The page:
Erik showed us photos of his son, whom he adopted from Nepal, and friends of Erik read to us chapters from his recent book.
Erik also has a great sense of humor, and he made us laugh when he told us stories of meeting other blind climbers on expeditions and helping people overcome their fears and serious injuries to lead full and exciting lives.
Where we are blessed to live in Colorado is an outdoor Mecca for adventurous souls.
I was afraid people might ask Erik meaningless technical questions, like what brand of shoes he wore while climbing Everest, or what brand of kayak he ran the Grand Canyon rapids with, but people did not.
Instead, they asked him about how he overcomes his fears, and whether he thinks that because he could not see the deep and scary crevasses that he walked over, was he possibly less scared than those who could see and thus could imagine falling, and multiply the dangers of the climb.
Erik calmly reassured us that everyone has fears.
You can either cave in to your fears and lead a small and fearful life, or you can stretch and do the things that make you grow.
Fear will be your companion either way……
When engaging in outdoor adventurers, every advantage you have, like being able to see, is helpful and will no doubt make you less fearful and a little more confident.
Erik also showed us slides of some of his friends, with whom he had done incredible rock climbing.
One man, who is completely paralyzed from the waist down because of a previous climbing accident, had to inch himself up the steep cliffs by using only his arms.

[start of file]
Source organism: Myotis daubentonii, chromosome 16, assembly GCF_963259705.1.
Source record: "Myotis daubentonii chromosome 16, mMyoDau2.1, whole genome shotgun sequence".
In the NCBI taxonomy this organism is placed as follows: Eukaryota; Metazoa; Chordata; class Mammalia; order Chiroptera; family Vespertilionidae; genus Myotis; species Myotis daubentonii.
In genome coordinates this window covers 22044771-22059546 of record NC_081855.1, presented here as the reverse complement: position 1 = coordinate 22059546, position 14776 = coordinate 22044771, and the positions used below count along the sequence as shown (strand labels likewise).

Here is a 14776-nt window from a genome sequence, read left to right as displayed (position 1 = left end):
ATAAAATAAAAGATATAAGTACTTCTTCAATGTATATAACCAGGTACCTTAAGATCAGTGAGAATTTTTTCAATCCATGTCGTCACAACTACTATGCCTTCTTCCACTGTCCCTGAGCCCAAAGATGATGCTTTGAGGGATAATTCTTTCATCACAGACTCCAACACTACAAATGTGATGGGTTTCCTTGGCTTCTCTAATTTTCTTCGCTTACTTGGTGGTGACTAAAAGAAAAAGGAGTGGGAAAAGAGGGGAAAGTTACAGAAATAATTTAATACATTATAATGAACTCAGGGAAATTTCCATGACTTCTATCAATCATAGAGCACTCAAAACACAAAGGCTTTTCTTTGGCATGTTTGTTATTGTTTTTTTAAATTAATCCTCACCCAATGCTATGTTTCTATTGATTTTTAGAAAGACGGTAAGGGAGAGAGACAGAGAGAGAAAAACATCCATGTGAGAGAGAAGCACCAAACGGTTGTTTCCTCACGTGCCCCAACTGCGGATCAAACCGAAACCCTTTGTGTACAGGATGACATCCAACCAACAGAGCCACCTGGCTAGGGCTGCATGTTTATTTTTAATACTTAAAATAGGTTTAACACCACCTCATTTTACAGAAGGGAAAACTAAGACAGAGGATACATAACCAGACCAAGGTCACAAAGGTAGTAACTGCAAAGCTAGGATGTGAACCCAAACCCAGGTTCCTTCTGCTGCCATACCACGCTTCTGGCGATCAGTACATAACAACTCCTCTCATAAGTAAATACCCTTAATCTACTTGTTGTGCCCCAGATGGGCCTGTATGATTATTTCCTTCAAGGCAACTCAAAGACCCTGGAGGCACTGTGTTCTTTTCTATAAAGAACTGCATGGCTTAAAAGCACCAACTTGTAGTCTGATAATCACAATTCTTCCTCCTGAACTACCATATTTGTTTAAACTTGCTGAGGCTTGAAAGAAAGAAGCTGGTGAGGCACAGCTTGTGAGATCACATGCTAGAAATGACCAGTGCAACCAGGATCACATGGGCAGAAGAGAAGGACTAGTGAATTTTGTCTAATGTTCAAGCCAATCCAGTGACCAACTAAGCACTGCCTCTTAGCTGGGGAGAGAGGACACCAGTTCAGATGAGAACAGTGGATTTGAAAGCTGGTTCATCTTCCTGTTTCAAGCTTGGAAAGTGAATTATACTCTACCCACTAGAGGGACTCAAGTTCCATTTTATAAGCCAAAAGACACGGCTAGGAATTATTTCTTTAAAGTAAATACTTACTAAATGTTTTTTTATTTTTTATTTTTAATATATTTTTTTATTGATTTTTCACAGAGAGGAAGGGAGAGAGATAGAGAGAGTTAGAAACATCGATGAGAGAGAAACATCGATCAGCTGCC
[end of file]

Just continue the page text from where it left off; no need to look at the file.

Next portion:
This man has created a device that allows him to pull himself up by a pulley, just a few inches at a time, taking many hours to climb up a three thousand foot rock wall.
Erik said that at the top, his friend was completely scratched and bleeding from inching himself up the rocky cliffs, but he was so optimistic and joyful.
I was thinking about how he would still have to make his way down the same path as well….
Erik said that the irony of being on the mountain top with two of his friends, was not lost on them.
There were three of them…One blind man, one man without legs wearing short prosthetics he especially designed for rock climbing, and one man who was paralyzed from the waist down……a motley crew of brave souls…
Erik said that he was NOT a daredevil.
He was not out there to risk his life nor to prove something to society.
He simply loves the outdoors and loves adventures like all of us, and he was not about to stay at home and feel sorry for himself, just because he cannot see the world.
He loves to ski, kayak, climb steep rock walls and hike up mountains, and now he is also a writer and a public speaker,
as well as a husband and father running a non profit organization that helps other people with disabilities all around the world to live wonderful lives.
I could relate to everything Erik said.
Although I do not have any physical disadvantages, I do have my own worries and concerns that at times limit my choices and stop me from celebrating my wonderful life with full gratitude.
I am determined to do better….. to be more grateful, to stretch myself beyond all fears and to move forward with a “blind faith” in the GLORY OF LIFE, to live my incarnation to its fullness with gratitude and joy.
I am adding to this post photos that I took in Colorado.
Some I took in Denver, Carbondale, Vail and Aspen.
To find more about Erik, go to: http://www.touchthetop.com